18. Therefore, in our considered view, the contention raised in the email dated 3rd January 2017 by the Government of India is erroneous and cannot be supported by law. As far as the letter dated 4th January 2017 is concerned, obviously the said letter by itself will not amount to withdrawal of the previous approval of the Central Government. The said letter will have to be treated as a request to the Government of India to withdraw its previous approval. In the light of what we have observed, the Government of India will have to take a decision on the withdrawal of the previous approval. As withdrawal of the previous approval will affect the rights of the petitioner, it will be appropriate if the Government of India issues a showcause notice and permits the petitioner to file a reply to the same and pass orders thereafter after taking into consideration the stand taken by the petitioner.

19. Accordingly, we dispose of the petition by passing th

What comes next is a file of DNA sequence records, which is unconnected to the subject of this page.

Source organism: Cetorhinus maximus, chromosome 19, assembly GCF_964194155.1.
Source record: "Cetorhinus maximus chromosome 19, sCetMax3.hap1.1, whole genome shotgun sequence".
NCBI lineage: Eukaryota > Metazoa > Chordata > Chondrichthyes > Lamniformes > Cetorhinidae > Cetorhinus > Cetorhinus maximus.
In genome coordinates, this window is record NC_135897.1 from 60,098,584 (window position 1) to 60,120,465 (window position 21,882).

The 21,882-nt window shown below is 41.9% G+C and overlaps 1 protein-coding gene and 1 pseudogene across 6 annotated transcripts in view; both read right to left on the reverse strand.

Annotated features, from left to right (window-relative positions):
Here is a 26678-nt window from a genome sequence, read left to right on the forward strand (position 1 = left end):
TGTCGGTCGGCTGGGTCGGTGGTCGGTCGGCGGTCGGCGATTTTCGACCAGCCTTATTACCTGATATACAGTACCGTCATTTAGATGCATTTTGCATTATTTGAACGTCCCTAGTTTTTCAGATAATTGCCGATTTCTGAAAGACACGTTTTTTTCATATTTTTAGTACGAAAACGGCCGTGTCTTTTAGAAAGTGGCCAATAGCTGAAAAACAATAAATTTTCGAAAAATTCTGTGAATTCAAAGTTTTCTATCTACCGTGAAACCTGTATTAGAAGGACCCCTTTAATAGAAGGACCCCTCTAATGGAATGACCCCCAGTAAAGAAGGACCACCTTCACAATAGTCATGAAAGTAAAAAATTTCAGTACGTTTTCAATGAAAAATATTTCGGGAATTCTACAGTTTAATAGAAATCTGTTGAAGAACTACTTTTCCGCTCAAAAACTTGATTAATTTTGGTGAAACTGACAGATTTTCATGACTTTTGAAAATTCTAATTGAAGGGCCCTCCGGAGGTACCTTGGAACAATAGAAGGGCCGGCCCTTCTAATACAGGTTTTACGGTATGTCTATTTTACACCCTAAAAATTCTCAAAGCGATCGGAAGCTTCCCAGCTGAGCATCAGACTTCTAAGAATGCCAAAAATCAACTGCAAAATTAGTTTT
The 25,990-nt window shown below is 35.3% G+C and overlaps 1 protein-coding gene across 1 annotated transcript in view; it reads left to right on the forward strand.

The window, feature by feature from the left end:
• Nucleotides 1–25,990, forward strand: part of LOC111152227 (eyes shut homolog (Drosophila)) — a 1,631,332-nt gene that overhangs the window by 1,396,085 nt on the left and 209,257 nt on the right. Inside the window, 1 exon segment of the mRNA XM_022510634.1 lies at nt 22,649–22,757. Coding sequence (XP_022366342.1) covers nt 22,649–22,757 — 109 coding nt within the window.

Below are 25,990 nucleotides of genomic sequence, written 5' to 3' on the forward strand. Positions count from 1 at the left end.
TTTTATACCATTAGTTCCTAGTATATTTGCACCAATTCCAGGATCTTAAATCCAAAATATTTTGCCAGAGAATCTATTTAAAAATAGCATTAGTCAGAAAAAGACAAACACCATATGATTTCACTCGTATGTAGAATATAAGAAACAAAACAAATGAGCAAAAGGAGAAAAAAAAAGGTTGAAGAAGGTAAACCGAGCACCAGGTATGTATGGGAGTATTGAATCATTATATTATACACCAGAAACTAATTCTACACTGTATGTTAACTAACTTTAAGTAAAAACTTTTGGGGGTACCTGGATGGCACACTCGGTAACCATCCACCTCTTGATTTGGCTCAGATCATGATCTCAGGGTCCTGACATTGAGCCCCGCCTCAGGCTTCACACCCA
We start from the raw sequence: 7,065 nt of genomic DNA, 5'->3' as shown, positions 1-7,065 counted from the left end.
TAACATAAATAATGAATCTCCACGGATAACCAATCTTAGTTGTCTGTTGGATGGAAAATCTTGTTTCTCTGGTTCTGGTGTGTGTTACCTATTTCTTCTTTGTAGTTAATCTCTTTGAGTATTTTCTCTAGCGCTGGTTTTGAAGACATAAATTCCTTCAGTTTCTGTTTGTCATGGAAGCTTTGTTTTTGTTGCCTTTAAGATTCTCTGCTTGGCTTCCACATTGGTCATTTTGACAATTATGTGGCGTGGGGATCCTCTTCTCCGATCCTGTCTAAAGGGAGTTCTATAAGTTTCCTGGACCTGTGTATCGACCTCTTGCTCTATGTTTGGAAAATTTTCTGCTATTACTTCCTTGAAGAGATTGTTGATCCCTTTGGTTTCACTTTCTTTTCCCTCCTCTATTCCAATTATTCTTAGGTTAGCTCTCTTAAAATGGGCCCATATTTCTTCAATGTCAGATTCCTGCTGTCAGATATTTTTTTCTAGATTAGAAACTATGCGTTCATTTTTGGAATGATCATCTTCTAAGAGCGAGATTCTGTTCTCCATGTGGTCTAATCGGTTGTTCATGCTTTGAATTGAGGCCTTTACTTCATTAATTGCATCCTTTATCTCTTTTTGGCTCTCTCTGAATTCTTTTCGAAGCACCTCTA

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e following order: (i) We hold that withdrawal of the recommendation made by the State Government to the Government of India for grant of previous approval under proviso to sub-section (1) of Section 5 of the said Act of 1957 does not render previous approval granted by the Government of India infructuous and on the basis of the request for withdrawal of the previous approval, the Government of India will have to take appropriate decision in the light of what is observed in this judgment and order; (ii) We, therefore, direct that the letter dated 4th January 2017 (Annexure-A) shall be treated as a request made by the State Government for withdrawal of the previous approval. While dealing with the request made by the State Government, the Government of India will take into consideration the order dated 10th November 2016; (iii) We make it clear that we have made no adjudication on the correctness of the reasons mentioned in the aforesaid order dated 10th November 2016 as well as the reasons mentioned in the letter dated 4th January 2019 as the same will not bind the Government of India; (iv) As observed earlier, the request of the State Government shall be decided by the Government of India after issuing a show-cause notice and after giving an opportunity to the petitioner to file a reply and to produce the documents; (v) Appropriate order shall be passed by the Government of India within a period of three months from today; (v) We make it clear that we have made no adjudication on the applicability of the time line provided in clause (e) of sub-section (2) of Section 10 of the said Act of 1957 and the said issue is kept open; (vi) The petition is partly allowed on the above terms.